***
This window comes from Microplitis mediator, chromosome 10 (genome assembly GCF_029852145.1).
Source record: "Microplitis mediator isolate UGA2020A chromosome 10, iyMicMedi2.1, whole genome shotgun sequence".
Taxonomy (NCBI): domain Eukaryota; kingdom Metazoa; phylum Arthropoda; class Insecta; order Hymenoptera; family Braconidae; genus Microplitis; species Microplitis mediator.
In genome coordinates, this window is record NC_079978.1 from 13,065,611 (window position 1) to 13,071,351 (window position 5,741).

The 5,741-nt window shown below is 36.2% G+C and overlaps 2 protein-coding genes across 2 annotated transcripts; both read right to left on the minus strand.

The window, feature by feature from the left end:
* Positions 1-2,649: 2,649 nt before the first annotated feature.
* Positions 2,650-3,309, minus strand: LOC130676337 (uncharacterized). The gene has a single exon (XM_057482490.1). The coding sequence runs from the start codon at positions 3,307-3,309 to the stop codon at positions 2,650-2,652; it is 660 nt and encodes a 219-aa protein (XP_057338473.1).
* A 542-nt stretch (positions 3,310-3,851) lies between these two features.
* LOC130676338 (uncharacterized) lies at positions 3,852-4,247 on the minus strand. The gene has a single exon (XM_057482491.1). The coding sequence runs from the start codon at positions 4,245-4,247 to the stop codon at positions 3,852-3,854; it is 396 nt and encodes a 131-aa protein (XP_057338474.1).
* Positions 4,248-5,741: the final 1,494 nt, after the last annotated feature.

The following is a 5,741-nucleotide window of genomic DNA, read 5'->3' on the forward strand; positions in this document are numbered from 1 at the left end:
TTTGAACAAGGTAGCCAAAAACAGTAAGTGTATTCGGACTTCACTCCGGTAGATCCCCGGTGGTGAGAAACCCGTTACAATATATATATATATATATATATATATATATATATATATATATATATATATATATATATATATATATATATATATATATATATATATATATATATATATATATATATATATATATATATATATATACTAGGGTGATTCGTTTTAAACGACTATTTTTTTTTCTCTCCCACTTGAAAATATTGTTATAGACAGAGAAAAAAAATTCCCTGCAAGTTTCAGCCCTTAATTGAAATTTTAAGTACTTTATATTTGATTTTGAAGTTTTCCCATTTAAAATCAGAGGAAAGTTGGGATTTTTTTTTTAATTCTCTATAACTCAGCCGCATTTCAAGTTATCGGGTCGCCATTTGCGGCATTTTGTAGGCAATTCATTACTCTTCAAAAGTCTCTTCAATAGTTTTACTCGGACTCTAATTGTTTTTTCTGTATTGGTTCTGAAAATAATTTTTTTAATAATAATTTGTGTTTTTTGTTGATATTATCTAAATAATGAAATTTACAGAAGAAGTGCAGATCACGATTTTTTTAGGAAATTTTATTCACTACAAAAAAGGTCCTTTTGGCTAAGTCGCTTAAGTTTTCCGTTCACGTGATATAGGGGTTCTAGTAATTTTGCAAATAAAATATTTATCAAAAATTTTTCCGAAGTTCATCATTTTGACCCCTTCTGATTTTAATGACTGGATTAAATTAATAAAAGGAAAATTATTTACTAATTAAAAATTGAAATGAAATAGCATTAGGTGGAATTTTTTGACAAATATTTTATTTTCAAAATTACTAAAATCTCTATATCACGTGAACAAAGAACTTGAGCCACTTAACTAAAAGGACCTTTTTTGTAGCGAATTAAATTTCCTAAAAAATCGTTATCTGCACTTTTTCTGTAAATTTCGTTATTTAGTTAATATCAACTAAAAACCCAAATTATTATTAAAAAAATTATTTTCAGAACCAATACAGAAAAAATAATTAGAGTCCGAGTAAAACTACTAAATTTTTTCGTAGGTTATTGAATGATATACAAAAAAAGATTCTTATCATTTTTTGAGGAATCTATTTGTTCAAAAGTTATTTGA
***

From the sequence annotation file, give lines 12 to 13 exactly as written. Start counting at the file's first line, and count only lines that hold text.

The following is a 5,741-nucleotide window of genomic DNA, read 5'->3' on the forward strand; positions in this document are numbered from 1 at the left end:
TTTGAACAAGGTAGCCAAAAACAGTAAGTGTATTCGGACTTCACTCCGGTAGATCCCCGGTGGTGAGAAACCCGTTACAATATATATATATATATATATATATATATATATATATATATATATATATATATATATATATATATATATATATATATATATATATATATATATATATATATATATATATATATATATATATATATACTAGGGTGATTCGTTTTAAACGACTATTTTTTTTTCTCTCCCACTTGAAAATATTGTTATAGACAGAGAAAAAAAATTCCCTGCAAGTTTCAGCCCTTAATTGAAATTTTAAGTACTTTATATTTGATTTTGAAGTTTTCCCATTTAAAATCAGAGGAAAGTTGGGATTTTTTTTTTAATTCTCTATAACTCAGCCGCATTTCAAGTTATCGGGTCGCCATTTGCGGCATTTTGTAGGCAATTCATTACTCTTCAAAAGTCTCTTCAATAGTTTTACTCGGACTCTAATTGTTTTTTCTGTATTGGTTCTGAAAATAATTTTTTTAATAATAATTTGTGTTTTTTGTTGATATTATCTAAATAATGAAATTTACAGAAGAAGTGCAGATCACGATTTTTTTAGGAAATTTTATTCACTACAAAAAAGGTCCTTTTGGCTAAGTCGCTTAAGTTTTCCGTTCACGTGATATAGGGGTTCTAGTAATTTTGCAAATAAAATATTTATCAAAAATTTTTCCGAAGTTCATCATTTTGACCCCTTCTGATTTTAATGACTGGATTAAATTAATAAAAGGAAAATTATTTACTAATTAAAAATTGAAATGAAATAGCATTAGGTGGAATTTTTTGACAAATATTTTATTTTCAAAATTACTAAAATCTCTATATCACGTGAACAAAGAACTTGAGCCACTTAACTAAAAGGACCTTTTTTGTAGCGAATTAAATTTCCTAAAAAATCGTTATCTGCACTTTTTCTGTAAATTTCGTTATTTAGTTAATATCAACTAAAAACCCAAATTATTATTAAAAAAATTATTTTCAGAACCAATACAGAAAAAATAATTAGAGTCCGAGTAAAACTACTAAATTTTTTCGTAGGTTATTGAATGATATACAAAAAAAGATTCTTATCATTTTTTGAGGAATCTATTTGTTCAAAAGTTATTTGA